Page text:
The Case Against The Elite Passers

Seahawks fans are pretty high on Russell Wilson.  We think he’s already great, but that he also has room to be even BETTER.  We understand he gets knocked down a peg because of our offensive game plan (run-heavy) and our defense (best in the game), which just makes the hypothetical arguments that much more interesting:  how good could Russell Wilson be if the offense completely ran through him and he had to throw the ball 35-50 times per game?

My question today is:  would we even WANT him to be that quarterback?

Who are the best pure passers in the league today?  Peyton Manning, Tom Brady, Drew Brees, Aaron Rodgers, Matthew Stafford, Matt Ryan, Tony Romo, and Andrew Luck.  Besides those guys, when you’re looking at teams who funnel the offense entirely through the quarterback position (because they’re not blessed with a top-notch running game, or at least don’t take advantage of the running game they’ve got), you can also tack on guys like Jay Cutler, Philip Rivers, Carson Palmer, Eli Manning, Andy Dalton, and Joe Flacco.  These 14 guys have combined for 9 championships, but let’s look at those figures a little closer.

For starters, the Tom Brady that won his three rings was WAY different than the Tom Brady he would become once the Pats picked up Welker and Moss.  From that point onward, that was a pass-first offense that relied almost exclusively on the arm of Brady to take them where they were going to go.  Young Tom Brady headed up a balanced offensive attack and won it all three out of four years.  Old Tom Brady breaks a bunch of passing records and loses Super Bowls (if he’s even able to make it at all).

I would also argue that Eli’s two rings were when the Giants had a capable rushing attack to balance out the load.  Eli wasn’t throwing the football around all day when he beat the Patriots twice!  He is now, because the team around him has fallen apart.

When you look at an offense as a whole, and you factor in how well they pass vs. how well they run, the number of success stories starts to dwindle.  The 2012 Ravens gave Flacco more responsibility and he rode an insanely hot streak to the promised land.  The 2009 Saints & 2010 Packers only went as far as their quarterbacks took them (not to mention, saw a big spike in defensive productivity in those years).  The 2006 Colts got Peyton Manning his only ring.  And, before that, you have to go all the way back to the 1999 Rams and their Greatest Show On Turf.

That’s five titles in the last 15 years.  Meanwhile, among the runners up, you’ve got last year’s Broncos, the 2007 & 2011 Patriots, the 2009 Colts, the 2008 Cardinals, the 2004 Eagles, the 2002 Raiders, and the 2001 Rams.  Most of these runners up lost to teams that were well balanced on offense (or, simply ran into buzz-saw defenses; either way, the fact that their offenses were so one-dimensional was detrimental to their ultimate goals).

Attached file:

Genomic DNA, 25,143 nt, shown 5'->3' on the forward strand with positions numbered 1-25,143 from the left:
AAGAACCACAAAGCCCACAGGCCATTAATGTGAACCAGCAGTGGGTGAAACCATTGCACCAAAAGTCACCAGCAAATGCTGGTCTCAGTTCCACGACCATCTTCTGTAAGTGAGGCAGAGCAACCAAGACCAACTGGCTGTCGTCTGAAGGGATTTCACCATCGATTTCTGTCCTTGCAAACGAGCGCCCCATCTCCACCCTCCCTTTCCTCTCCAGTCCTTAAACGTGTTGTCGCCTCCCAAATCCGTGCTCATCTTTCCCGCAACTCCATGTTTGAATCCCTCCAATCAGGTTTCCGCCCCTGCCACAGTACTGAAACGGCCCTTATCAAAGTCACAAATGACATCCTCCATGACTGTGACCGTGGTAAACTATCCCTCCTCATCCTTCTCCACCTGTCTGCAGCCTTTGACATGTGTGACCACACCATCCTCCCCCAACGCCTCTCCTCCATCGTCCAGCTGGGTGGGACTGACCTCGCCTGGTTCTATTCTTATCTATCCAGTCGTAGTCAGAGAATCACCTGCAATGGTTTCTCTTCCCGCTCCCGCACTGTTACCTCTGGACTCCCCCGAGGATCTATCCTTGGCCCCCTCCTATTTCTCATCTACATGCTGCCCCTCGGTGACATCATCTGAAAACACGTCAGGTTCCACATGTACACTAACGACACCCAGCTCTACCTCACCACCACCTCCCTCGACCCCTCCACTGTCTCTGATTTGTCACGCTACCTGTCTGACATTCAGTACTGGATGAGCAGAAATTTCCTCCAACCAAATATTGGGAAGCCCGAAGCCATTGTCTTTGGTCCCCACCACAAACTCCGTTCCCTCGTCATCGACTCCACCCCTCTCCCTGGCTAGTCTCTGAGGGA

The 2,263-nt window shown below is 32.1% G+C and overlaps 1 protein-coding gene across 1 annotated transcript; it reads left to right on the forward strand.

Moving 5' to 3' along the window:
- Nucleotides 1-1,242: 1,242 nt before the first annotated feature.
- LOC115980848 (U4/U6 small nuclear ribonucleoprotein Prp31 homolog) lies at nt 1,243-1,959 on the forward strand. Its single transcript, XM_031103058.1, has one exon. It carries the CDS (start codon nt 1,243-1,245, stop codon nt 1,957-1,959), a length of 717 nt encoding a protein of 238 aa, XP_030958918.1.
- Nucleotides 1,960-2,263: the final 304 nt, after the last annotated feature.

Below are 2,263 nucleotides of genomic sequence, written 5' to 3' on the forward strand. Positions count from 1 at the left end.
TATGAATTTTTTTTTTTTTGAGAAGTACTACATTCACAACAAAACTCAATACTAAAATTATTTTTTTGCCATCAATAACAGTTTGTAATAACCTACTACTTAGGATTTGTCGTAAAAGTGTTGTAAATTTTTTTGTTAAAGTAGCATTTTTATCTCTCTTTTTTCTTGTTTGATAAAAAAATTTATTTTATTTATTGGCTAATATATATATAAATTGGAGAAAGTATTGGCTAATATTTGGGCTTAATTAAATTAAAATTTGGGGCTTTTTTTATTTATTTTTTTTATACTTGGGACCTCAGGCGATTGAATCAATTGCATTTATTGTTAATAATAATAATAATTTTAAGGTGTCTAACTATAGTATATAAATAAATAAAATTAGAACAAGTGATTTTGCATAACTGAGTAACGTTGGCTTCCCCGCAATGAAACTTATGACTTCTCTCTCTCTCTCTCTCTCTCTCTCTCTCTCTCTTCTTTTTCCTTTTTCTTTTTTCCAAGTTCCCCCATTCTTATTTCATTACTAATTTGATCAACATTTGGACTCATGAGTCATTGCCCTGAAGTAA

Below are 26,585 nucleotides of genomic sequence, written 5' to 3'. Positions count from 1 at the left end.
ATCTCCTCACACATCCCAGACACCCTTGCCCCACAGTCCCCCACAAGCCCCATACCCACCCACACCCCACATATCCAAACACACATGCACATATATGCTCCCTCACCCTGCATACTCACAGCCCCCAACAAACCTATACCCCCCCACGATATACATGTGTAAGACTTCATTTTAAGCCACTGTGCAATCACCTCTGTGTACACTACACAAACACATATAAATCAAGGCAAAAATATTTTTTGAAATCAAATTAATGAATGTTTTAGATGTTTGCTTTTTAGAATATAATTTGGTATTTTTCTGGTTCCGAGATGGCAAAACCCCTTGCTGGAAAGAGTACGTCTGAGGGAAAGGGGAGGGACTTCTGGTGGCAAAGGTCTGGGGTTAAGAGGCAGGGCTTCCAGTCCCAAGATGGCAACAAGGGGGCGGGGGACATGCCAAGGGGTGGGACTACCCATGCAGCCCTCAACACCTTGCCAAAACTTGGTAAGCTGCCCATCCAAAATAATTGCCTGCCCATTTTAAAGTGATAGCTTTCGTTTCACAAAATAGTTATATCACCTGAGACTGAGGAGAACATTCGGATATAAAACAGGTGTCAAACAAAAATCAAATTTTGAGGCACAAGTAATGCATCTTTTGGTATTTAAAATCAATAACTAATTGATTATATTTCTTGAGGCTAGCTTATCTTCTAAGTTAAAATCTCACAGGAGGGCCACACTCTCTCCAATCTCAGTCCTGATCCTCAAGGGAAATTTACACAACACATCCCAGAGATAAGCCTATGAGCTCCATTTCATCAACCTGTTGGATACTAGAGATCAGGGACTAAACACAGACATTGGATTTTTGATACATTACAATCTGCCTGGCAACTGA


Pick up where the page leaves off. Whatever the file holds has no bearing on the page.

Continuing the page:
The thinking seems to be:  if you’ve got an elite quarterback (or someone who you THINK is elite), then you might as well take advantage of that fact and tailor the offense to his talents.  Ultimately, that sees teams neglecting other aspects of their offense.  They de-emphasize the running game.  They fail to bring in quality wide receivers (New England), believing that their QB can make any guy off the streets into a producer.  They make it so the team is SO reliant upon this one guy, that if he gets hurt or has a bad game, you’re effectively guaranteeing a loss.

Who wants to put all that pressure on just one guy?  Why would you risk needing someone to be totally perfect each and every week, or else your team will fail?  I argue that you should spread out your talents, and your burdens.  Russell Wilson’s greatest asset isn’t the fact that he’s a leader, or that he’s a “running quarterback”, or that he’s got a strong arm.  His greatest asset is adaptability.  If something isn’t working, Russell Wilson and this offense can do other things to make up for it.  It’s like an ace pitcher in baseball.  Maybe his change up isn’t doing what he wants it to do on a particular day.  But, that doesn’t mean he just gets shelled for three innings.  He finds a way to use his other pitches to bear down and keep his team in the ballgame.

In an ideal world, the offensive line would create a protective force field, allowing Russell Wilson all day to stand in the pocket as he completes every pass on his first read.  But, rarely is the world ideal.  That’s where having someone like Russell Wilson is an advantage over having someone like Peyton Manning or Tom Brady or Drew Brees.  If you can prevent those quarterbacks from doing the one thing they do well – throw the ball from a clean pocket – you’re going to shut them down.  When they’re forced to move around, their effectiveness goes way down.  And, since they’re on teams that absolutely refuse to run the ball, they don’t have that to turn to when the chips are down.  Opposing defenses get to gear up and attack one guy.  Once he’s neutralized, the game is over.

Just because you have someone who can do it all, it doesn’t mean he SHOULD be doing it all.  I hope Russell Wilson and the Seahawks never change their philosophy.

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